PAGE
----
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FOREST INK: Drones can be useful in fighting wildfires

Drone technology can be used to find wildfire hot spots and some search and rescue work
Jim Hilton pens a column on forestry each week for the Williams Lake Tribune. (File photo)

I travelled out to the West Branch last week to help with the protection being set up on the recreation homes on Horn and Sapeye lakes being threatened by the Twist Lake and Hell Raving Creek forest fires.

Thanks to the local fire caches and volunteers some of the cabins had sprinklers already set up. By the time I got there a structural protection unit (SPU) had set up sprinklers on all five properties on Sapeye Lake.

Each cabin had at least two sprinklers on each roof and additional units on the ground to cover other out buildings with heavy plastic sheets around portions of the cabins to prevent sparks from blowing underneath. Propane tanks and any flammable objects had been moved away from the main structures.

While I was there a water pump was started and the system tested to see how water was being dispersed around the critical structures. I stayed for three days cleaning up around the cabin and witnessed the usual wind pattern: a slight breeze coming from the north for a couple of hours with much stronger wind blowing from the south starting around 10:00 in the morning and often blowing until the early afternoon. Each night there was very little wind until early the next morning as described above.

Firefighters were facing the worst case scenario, two fires on steep heavily timbered areas reasonably close to water but with persistent winds during the day which often lead to smoke which restricted the use of helicopter bucketing and use of air tankers.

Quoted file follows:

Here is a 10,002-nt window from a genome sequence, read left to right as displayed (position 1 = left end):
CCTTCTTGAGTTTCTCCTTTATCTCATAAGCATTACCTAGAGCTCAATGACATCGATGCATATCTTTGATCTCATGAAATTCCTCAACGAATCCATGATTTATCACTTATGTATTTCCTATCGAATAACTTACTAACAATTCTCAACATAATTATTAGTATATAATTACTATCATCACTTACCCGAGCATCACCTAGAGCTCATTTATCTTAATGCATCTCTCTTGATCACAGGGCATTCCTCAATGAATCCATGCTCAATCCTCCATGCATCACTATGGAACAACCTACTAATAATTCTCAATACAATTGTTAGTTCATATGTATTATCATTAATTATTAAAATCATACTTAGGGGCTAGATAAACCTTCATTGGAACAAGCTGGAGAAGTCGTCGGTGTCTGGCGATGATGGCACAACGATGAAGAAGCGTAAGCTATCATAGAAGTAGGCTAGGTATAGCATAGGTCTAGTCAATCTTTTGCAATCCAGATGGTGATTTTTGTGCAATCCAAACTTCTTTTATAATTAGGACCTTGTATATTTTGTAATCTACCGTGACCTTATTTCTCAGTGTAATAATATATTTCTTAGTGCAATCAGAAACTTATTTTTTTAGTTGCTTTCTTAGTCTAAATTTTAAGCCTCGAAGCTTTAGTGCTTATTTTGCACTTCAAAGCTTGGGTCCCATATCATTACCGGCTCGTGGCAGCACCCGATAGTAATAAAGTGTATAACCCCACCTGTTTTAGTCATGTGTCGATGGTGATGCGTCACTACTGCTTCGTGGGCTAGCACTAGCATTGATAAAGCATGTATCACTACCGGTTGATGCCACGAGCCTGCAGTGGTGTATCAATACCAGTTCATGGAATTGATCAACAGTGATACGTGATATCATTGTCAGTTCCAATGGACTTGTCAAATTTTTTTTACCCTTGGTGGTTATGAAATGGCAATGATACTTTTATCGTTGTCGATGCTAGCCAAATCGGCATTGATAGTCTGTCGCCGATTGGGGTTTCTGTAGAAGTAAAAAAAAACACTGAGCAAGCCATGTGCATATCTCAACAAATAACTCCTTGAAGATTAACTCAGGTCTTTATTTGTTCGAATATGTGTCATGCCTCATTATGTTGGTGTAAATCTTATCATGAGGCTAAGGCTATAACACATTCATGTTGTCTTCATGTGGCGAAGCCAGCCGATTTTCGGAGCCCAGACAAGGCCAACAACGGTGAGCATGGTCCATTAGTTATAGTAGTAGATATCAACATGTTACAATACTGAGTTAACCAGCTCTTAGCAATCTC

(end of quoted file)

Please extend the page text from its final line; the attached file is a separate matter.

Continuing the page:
When I returned home I started some research about what was being done to take advantage of the cooler calmer nights. Unfortunately, most of the stories were about the danger of drones used by irresponsible people which were interfering with firefighting efforts but fortunately there were some promising stories.

Drones, also called Unmanned Air Vehicles (UAV), were usually larger and required to be registered and in most cases required a lot of training before the users were able to use them around other aircraft.

The majority of uses around wildfires was for mapping and sensing of hot spots to aid ground crews to deal with potential fire repeats.

As reported in CIRA news, one of the most interesting stories was about a company called Hummingbird Drones which was started by people who had been using helicopters to detect the hot spots.

They described this work as being fairly inefficient and really, really dangerous because in order to find those hot spots, the helicopter has to fly at a hazardous altitude known as the “dead man zone” as well as taking a machine away from fighting fires.

The founders’ unique education and job experience led to the development of Hummingbird Drones, a lifesaving business that uses drone technology to find wildfire hot spots as well as some search and rescue work.

Hummingbird Drones now has six employees and uses five unmanned vehicles to collect data formerly acquired by humans. As with many other stories about UAVs most of the work is done at night which doesn’t interfere with other aircraft. They have recently done some work in the Cariboo Chilcotin.

There are also some interesting tests being done on using UAVs to deliver water and retardant to the very early stages of wildfires while they are still relatively small.

The critical use of this system is to get on site quickly so the fire could be quickly mapped and start applying water precisely using thermal sensors which could be done continuously day and night regardless of smoke levels.

The theory is to use many drones because of the much more limited payload but keep them working much longer than the helicopters.

In a future article we will look at some of the options being considered.

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